Every time there is a small terrorist attack, the media swarms to cover the story – both the attack itself, as well as all of the misses that allowed the attack to proceed. Politicians introduce new legislation, and pundits blast the administration for its mistakes. Even outside of the crisis period following an attack, politicians have found it difficult to speak rationally about the threats we face. Obama was pilloried for reportedly suggesting – behind closed doors – that Americans should put terrorism in context as a peril that is less dangerous than the risk of drowning in a bathtub.
I remain convinced that we must embrace resilience as a concept, but U.S. officials should be asking: What is actually possible and how hard are we willing to work to achieve resilience? Maybe it’s possible, maybe it will seem too hard for politicians and administration officials engaged on a range of strategic communications priorities. But if we are unable to mitigate media and political overreaction, we may well be doomed to a zero-risk posture where we send troops after every two-bit terrorist or talented propagandist driving his followers to violence.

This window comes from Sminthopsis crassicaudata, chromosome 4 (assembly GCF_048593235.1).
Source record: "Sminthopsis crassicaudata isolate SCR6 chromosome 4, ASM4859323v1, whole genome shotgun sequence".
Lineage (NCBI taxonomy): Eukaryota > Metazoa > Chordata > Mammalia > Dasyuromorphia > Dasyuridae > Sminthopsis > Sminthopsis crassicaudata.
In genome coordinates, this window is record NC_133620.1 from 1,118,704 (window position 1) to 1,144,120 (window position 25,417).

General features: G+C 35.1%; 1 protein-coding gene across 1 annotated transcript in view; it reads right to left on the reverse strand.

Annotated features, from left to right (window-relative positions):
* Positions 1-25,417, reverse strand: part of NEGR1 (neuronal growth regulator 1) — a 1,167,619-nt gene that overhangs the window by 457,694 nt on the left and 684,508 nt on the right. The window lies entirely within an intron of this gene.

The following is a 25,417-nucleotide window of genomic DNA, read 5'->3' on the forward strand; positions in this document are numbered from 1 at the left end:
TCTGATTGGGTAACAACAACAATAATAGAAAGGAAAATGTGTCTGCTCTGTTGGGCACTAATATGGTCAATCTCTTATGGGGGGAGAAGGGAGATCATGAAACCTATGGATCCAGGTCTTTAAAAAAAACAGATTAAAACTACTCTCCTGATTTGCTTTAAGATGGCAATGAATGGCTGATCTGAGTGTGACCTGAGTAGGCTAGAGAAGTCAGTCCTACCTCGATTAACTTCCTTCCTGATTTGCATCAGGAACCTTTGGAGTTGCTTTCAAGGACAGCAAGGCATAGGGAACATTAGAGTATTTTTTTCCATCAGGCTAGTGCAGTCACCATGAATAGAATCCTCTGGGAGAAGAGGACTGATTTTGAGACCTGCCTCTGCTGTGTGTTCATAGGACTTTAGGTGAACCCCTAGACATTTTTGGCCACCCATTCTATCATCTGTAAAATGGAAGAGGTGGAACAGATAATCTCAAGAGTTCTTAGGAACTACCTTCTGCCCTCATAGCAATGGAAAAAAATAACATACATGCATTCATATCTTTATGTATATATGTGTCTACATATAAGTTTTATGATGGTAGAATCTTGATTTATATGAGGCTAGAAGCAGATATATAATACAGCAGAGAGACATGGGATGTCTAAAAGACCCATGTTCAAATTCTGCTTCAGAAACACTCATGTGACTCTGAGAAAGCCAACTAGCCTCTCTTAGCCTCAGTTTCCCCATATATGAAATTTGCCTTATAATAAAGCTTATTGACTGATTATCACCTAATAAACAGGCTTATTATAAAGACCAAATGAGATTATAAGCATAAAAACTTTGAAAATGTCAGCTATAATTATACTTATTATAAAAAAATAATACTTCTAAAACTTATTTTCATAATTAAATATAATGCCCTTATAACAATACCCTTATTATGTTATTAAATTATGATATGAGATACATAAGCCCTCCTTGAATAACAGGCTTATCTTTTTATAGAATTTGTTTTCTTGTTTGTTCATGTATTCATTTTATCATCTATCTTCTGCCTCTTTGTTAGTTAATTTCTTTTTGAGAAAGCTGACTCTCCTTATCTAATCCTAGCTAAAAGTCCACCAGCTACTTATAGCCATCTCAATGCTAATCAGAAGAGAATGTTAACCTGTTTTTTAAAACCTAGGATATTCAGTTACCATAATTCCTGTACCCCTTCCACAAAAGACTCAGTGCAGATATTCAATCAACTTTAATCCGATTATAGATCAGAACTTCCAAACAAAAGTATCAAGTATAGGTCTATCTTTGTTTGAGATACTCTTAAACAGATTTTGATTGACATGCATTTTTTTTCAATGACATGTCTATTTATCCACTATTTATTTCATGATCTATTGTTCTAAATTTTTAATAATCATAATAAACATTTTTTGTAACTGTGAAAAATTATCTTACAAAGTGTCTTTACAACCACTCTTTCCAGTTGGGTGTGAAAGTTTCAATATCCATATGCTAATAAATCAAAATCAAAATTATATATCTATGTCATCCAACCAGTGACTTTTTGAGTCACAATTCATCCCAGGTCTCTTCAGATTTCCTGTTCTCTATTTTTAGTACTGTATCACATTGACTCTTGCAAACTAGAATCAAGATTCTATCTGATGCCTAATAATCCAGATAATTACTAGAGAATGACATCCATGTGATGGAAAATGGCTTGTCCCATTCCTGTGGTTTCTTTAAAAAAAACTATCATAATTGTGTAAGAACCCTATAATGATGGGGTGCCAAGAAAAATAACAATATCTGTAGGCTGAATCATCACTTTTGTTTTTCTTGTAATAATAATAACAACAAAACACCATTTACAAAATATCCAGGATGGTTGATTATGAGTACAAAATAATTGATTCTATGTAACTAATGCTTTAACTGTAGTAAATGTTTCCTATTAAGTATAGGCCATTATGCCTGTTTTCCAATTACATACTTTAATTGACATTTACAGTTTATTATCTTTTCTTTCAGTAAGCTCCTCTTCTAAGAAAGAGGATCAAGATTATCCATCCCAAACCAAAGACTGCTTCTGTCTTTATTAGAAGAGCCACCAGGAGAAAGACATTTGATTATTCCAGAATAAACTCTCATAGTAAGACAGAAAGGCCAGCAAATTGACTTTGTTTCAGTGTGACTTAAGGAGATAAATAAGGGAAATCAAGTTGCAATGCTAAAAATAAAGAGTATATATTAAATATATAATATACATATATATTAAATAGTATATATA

Beyond these five questions, there are other strategic questions about the Forever War: What opportunity costs do we incur by investing in overseas wars rather than what we sorely need right now – things like domestic public health, infrastructure, and economic development? What costs do our overseas allies and local population bear for our counterterrorism campaign (particularly in light of new estimates that “37 million people have been displaced by America’s war on terror.”)? Where should terrorism rank on the list of national security priorities? Do we maintain any overseas counterterrorism presence once we have concluded the Forever War?
But in order to answer these questions, and find a path out of the Forever War, we must begin by examining the assumptions that have underpinned our fight all along.
Image: A U.S. Army helicopter flies outside of Camp Shorab on a flight to Camp Post on September 11, 2017 in Helmand Province, Afghanistan. Photo by Andrew Renneisen/Getty Images